In this article, i will show you how to create Role based authorization middleware with Casbin and Nest.js. Casbin is an authorization library that supports access control models like ACL, RBAC, ABAC for Golang, Java, PHP and Node.js, but in this article, we will use the Node.js.

Nest is a progressive Node.js framework for building efficient, reliable and scalable server-side applications. It uses Typescript language and support multiple core server like Express, Koa or Fastify.

If you prefer to watch in video format:

Casbin Midleware for Nest.js with Restful Policy in video format

Here is the text format:


Before we create the project, install Nest first.

npm i -g @nestjs/cli

And then we create a project with the Nest cli

nest new theproject

Then, open the project directory and install the Casbin

cd theproject
npm install --save casbin

After this, we enter the coding phase.

First, create the policy configuration for Casbin.

In the src, create a directory named casbin_conf.

cd src
mkdir casbin_conf

Create model.conf and policy.csv in the casbin_conf

File model.conf:

[request_definition]
r = sub, obj, act

[policy_definition]
p = sub, obj, act

[policy_effect]
e = some(where (p.eft == allow))

[matchers]
m = r.sub == p.sub && keyMatch(r.obj, p.obj) && (r.act == p.act || p.act == "*")

File policy.csv:

p, admin, /*, GET
p, notadmin, /, POST

In the policy we define two rules, one is for user who have admin role and the other is for user who have notadmin role.

After that, we create the Nest middleware.

Create a middleware named authorization.middleware.ts in src

File authorization.middleware.ts:

import { Enforcer } from 'casbin';

export class BasicAuthorizer {
    private req: any;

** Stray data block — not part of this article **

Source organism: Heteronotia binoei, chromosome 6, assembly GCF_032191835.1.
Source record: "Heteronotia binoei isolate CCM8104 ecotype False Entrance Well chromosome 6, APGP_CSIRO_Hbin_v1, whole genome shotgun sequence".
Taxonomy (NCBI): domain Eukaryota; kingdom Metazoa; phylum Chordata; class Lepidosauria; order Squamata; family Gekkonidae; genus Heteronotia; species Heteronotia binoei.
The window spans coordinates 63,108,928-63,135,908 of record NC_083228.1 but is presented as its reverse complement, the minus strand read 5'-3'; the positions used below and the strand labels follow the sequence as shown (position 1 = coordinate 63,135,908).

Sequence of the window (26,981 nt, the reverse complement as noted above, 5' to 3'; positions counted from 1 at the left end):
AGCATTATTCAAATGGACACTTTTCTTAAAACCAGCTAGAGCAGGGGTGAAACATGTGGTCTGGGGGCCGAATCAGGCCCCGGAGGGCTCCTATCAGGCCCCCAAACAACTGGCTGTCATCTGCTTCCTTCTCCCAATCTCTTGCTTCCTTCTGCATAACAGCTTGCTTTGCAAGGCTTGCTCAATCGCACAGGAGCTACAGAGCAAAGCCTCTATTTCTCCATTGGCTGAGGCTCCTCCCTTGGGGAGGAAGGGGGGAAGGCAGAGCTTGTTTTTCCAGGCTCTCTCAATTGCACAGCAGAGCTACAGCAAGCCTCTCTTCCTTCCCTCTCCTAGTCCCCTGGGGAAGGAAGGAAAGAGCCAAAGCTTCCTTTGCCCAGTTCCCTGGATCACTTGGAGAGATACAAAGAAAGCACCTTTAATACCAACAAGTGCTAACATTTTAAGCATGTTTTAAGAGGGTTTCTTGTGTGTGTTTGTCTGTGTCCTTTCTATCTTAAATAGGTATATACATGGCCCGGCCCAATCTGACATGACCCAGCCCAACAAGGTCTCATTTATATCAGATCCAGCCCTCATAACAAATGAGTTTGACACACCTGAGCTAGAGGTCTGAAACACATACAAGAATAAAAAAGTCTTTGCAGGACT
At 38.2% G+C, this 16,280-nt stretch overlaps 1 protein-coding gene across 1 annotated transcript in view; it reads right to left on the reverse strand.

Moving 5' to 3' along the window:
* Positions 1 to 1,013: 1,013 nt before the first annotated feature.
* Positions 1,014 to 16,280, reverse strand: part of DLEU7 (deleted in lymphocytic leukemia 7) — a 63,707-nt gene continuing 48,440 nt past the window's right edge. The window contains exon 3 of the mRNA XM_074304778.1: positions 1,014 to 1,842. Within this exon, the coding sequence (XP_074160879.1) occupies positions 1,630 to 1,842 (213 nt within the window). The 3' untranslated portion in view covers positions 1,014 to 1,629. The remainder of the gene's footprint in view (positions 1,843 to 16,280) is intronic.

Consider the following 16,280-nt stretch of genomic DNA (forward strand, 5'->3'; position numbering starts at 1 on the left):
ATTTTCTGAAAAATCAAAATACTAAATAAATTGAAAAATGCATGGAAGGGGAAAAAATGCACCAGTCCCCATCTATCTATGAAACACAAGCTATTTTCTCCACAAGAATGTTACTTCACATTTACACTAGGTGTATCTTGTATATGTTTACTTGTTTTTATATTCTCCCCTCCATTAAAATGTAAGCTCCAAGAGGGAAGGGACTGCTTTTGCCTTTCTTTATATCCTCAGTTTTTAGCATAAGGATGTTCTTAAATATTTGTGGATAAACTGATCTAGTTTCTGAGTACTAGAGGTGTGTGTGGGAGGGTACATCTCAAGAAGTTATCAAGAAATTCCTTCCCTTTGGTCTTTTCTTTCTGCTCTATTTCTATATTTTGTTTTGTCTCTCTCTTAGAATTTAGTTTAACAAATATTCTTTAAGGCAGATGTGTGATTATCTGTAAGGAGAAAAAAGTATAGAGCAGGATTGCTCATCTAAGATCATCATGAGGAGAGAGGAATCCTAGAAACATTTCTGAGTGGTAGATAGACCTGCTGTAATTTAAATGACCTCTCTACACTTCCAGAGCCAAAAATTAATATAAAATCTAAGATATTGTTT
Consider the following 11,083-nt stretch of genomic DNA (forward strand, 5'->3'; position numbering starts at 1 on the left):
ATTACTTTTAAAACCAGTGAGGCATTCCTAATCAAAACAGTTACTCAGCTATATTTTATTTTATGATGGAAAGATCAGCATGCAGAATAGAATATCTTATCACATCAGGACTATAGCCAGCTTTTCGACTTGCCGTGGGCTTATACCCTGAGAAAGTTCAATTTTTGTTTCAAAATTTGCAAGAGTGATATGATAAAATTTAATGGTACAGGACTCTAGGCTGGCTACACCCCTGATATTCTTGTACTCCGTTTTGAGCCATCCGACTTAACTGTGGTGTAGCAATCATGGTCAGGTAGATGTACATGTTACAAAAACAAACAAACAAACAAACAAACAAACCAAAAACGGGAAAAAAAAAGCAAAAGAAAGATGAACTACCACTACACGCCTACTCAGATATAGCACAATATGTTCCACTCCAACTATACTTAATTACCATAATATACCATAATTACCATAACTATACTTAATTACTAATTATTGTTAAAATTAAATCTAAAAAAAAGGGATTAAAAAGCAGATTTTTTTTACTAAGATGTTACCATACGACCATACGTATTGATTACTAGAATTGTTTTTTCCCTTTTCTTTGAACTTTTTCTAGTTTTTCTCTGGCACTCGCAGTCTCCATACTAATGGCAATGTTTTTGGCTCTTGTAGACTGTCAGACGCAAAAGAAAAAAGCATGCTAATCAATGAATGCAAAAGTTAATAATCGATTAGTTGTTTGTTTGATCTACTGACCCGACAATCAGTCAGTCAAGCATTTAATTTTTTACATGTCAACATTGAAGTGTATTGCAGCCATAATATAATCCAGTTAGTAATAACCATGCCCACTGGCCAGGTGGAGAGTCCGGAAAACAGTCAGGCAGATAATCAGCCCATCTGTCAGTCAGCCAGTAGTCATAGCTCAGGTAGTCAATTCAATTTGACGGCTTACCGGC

private enforcer: any;

    constructor(req, enforcer) {
        this.req = req;
        this.enforcer = enforcer;
    }

    getUserRole() {
        const { user } = this.req;
        const { role } = user;
        return role;
    }

    checkPermission() {
        const { req, enforcer } = this;
        const { originalUrl: path, method } = req;
        const userRole = this.getUserRole();
        return enforcer.enforce(userRole, path, method);
    }
}

// the authorizer middleware
export function authz(newEnforcer: () => Promise<Enforcer>) {
    return async (req, res, next) => {
        const enforcer = await newEnforcer();

        // user sample
        req.user = {role: 'admin'};

        if(!(enforcer instanceof Enforcer)) {
            res.status(500).json({500: 'Invalid enforcer'});
            return;
        }

        const authorizer = new BasicAuthorizer(req, enforcer);
        if(!authorizer.checkPermission()) {
            res.status(403).json({403: 'Forbidden'});
            return;
        }

        next();
    }
};

That's the authorization middleware logic, Casbin will help checking the permission.

Then we integrate the middleware in Nest project bootstrap.

Find the maint.ts, integrate the authorization middleware in the app:

import { NestFactory } from '@nestjs/core';
import { AppModule } from './app.module';

import { newEnforcer } from 'casbin';
import { authz } from './authorization.middleware';

import { join } from 'path';

async function bootstrap() {
  const app = await NestFactory.create(AppModule);
  
  // authorization middleware that is registered as global middleware
  app.use(authz(async() => {
      const enforcer = await newEnforcer(join(__dirname, 'casbin_conf/model.conf'), join(__dirname, 'casbin_conf/policy.csv'));
      return enforcer;
  }));
  await app.listen(3000);
}
bootstrap();

That is the authorization middleware that is registered as global middleware in the app.

Boot up the project to test:

npm run start:dev

If you want to experiment, modify the sample user in the authz, remove that if you want make it into production.

Here is the project repository.